A 36-year-old Japanese man with a 14-month history of HIV infection presented with fever, pulsating headache, lumbago, nausea, and vomiting four week prior to his admission. Although highly active anti-retroviral therapy (HAART) had been started (lamivudine, azidothymidine, and lopinavir plus ritonavir) after completion of treatment for pneumocystis pneumonia, which had been the initial clinical manifestation of our patient, his CD4-positive lymphocyte counts in peripheral blood has never recovered to more than 200 cells/mm3. Therefore, three months before admission, abacavir was given instead of azidothymidine, but was also insufficient for increasing CD4-positive lymphocytes. Furthermore, according to the guidelines, prophylaxis against Pneumocystis jirovecii had been started. In our case, atovaquone had been administered, because sulfamethoxazole-trimethoprim and pentamidine had caused hepatic and renal insufficiency, respectively. On physical examination, our patient reported headache with neck stiffness. His axillary temperature was 38.2°C. Chest radiography and computed tomography (CT) of the brain showed no abnormalities. He was diagnosed as purulent meningitis, initially, because of an increasing of neutrophils count in cerebrospinal fluid (CSF). Broad-spectrum antimicrobials, however, had no effect on this meningitis. CD4-positive lymphocyte counts 146/μl in peripheral blood. He did not show increasing of immunoglobulin G (IgG) and immunoglobulin M (IgM) fraction of anti-T. gondii antibody (enzyme-linked immunosorbant assay, ELISA). Three weeks after admission, due to worsened headache and lumbago, magnetic resonance imaging (MRI) of the brain and lumbar vertebrae was performed and showed enhanced small nodules at right superior pons and bilateral superior cerebellum, peripheral enhancement at the bilateral superior pons, and enhanced lesions which was parallel to left inner ear. These findings strongly suggested meningitis with granuloma formation, such as tuberculosis. Furthermore, MRI of the lumber vertebrae also suggested the presence of the granulomatous lesion. However, the PCR assay targeting mycobacterium tuberculosis was negative. Therefore, bone marrow aspiration biopsy was performed for histopathological examination to elucidate the causative agent of generalized infection. The specimen, bone marrow aspiration clot, was fixed with 10% formalin and embedded in paraffin wax after dehydration which was cut into 3 μm-thick sections, and routinely stained with hematoxylin and eosin double stain. Histopathological examination indicated hypocellular bone marrow in which clustered intra-cellular basophilic granuli were present (Figure 1). These were confirmed as microcalcification by Von Kossa's stain. Therefore, the PCR assay with toxoplasma-specific primer was performed using nucleic acid extracted from the formalin-fixed and paraffin-embedded tissue (bone marrow aspiration) section. In the procedure, paraffin-embedded tissue sections (bone marrow aspiration clot) were deparaffinized by xylene and immersed in absolute ethanol. The air-dried pellets of dehydrated section were then resuspended in extraction buffer (Tris-HCl [50 mM, pH 8.5], NaCl [50 mM], EDTA [10 mM], sodium dodecyl sulfate [0.5%], proteinase K [10 mg/mL]) at 95°C. The samples were completely submerged in the extraction buffer and incubated at 56°C for 12 hours. The supernatant was then purified by phenol-chloroform extraction and ethanol precipitation, and was resuspended in 25 mL of DNase-free buffer (Tris-HCl [10 mM], EDTA [1 mM]), and was stored at 20°C until use for DNA amplification. PCR for B1 gene of T. gondii was carried out following the previous description of Tachikawa et al.[6]. The primers used in the assay are summarized in Additional file 1. Conditions of nested PCR for T. gondii were 0.5 pmol/L primer, 2.5 mM MgCl2 , 0.2 mM dNTP, and 0.02 U/L Taq DNA polymerase. First PCR was performed in thermal cycler starting with a pre-incubation at 94°C for three minutes, followed by 40 PCR cycles of one minute denaturation at 94°C, one minute annealing at 58°C, one minute elongation at 72°C. The first PCR product was added to a new reaction mixture. Compositions and PCR cycles were same as the first PCR. Second PCR product was electrophoresed on a 3% agarose gel. As a result, the specific PCR product of T. gondii was obtained from the extract from paraffin-embedded tissue sections of the bone marrow biopsy (Figure 2). Anti-T. gondii therapy consisting of pyrimethamine, clindamycin, and leucovorin had been started. After sulfadiazine desensitization, clindamycin was replaced with sulfadiazine. Together with this, although our patient was negative on frequent PCR assay for tuberculosis, anti-tubercular treatment had been continued due to suspected tuberculosis from MRI. According to this, his fever was improved, but other clinical symptoms remained. Finally, anti-T. gondii therapy consisting pyrimethamine, sulfadiazine, and leucovorin plus prednisolone had an effect on improving his clinical symptoms and he was referred to other hospital in his home city at his request.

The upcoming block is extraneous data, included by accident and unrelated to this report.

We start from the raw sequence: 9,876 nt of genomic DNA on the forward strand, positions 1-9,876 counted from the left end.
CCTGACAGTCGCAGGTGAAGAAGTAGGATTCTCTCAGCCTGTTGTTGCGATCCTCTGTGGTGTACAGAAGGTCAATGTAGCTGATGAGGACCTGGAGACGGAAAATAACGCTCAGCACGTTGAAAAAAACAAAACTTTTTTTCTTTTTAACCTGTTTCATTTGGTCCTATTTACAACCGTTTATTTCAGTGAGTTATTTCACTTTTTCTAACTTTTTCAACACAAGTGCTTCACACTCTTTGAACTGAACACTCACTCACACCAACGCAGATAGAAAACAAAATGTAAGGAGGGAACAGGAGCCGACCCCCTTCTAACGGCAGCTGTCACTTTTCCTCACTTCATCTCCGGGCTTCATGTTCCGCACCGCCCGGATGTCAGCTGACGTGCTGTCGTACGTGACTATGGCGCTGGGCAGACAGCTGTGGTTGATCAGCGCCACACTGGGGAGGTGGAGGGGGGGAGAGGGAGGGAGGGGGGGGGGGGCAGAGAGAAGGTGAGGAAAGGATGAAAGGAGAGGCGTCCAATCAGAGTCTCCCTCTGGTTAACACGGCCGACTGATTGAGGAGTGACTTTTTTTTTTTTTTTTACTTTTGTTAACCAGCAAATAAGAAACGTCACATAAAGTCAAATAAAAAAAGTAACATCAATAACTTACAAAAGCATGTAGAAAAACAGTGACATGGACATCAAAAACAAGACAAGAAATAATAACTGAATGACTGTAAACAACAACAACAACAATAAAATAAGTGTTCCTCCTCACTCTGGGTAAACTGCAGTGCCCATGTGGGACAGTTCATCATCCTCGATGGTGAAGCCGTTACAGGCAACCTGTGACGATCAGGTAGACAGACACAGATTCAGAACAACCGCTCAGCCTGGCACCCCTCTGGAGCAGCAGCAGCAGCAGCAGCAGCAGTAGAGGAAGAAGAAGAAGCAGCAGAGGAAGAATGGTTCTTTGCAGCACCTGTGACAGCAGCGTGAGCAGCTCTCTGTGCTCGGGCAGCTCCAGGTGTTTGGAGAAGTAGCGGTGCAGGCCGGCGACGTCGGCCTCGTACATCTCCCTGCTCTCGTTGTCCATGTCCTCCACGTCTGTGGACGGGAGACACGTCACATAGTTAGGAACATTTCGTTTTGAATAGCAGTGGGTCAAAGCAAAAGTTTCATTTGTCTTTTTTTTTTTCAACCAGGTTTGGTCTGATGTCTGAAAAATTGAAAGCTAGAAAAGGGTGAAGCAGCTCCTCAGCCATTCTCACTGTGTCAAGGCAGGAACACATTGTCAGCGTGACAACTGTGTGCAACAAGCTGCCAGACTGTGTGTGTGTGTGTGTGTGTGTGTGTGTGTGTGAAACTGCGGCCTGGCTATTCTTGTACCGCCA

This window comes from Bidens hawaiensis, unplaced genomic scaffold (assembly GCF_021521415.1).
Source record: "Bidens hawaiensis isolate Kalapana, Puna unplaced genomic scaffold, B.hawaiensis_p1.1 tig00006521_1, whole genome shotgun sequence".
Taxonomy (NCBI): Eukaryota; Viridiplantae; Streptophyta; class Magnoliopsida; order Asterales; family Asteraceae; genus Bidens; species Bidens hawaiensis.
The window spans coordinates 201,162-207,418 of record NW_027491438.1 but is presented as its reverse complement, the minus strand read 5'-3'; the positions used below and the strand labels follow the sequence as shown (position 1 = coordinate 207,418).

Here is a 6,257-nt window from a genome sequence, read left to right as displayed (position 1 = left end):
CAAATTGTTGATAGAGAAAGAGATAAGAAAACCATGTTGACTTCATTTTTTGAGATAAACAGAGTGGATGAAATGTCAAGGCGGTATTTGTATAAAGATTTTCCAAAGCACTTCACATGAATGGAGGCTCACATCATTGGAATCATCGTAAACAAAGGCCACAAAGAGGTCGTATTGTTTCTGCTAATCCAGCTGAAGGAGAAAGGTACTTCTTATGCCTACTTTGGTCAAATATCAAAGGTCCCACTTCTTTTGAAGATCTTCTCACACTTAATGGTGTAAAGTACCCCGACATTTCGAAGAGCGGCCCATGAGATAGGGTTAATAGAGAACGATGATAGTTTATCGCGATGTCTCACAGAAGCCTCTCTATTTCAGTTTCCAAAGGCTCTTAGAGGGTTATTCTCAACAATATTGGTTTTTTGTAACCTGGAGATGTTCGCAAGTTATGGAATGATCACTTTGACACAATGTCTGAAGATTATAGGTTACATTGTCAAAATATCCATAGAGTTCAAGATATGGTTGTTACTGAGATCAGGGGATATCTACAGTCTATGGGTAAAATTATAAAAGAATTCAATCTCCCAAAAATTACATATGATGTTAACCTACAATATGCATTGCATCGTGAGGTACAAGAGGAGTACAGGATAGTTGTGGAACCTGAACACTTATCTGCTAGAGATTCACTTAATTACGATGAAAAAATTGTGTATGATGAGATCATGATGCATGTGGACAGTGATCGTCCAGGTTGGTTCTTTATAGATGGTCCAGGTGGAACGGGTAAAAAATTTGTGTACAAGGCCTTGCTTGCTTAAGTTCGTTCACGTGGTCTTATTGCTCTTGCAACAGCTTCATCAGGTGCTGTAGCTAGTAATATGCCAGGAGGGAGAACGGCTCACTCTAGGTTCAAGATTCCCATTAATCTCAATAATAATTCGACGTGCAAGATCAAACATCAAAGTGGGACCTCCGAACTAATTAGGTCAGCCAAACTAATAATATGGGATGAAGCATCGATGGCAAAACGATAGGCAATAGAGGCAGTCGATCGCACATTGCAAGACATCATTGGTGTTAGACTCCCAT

Figure 1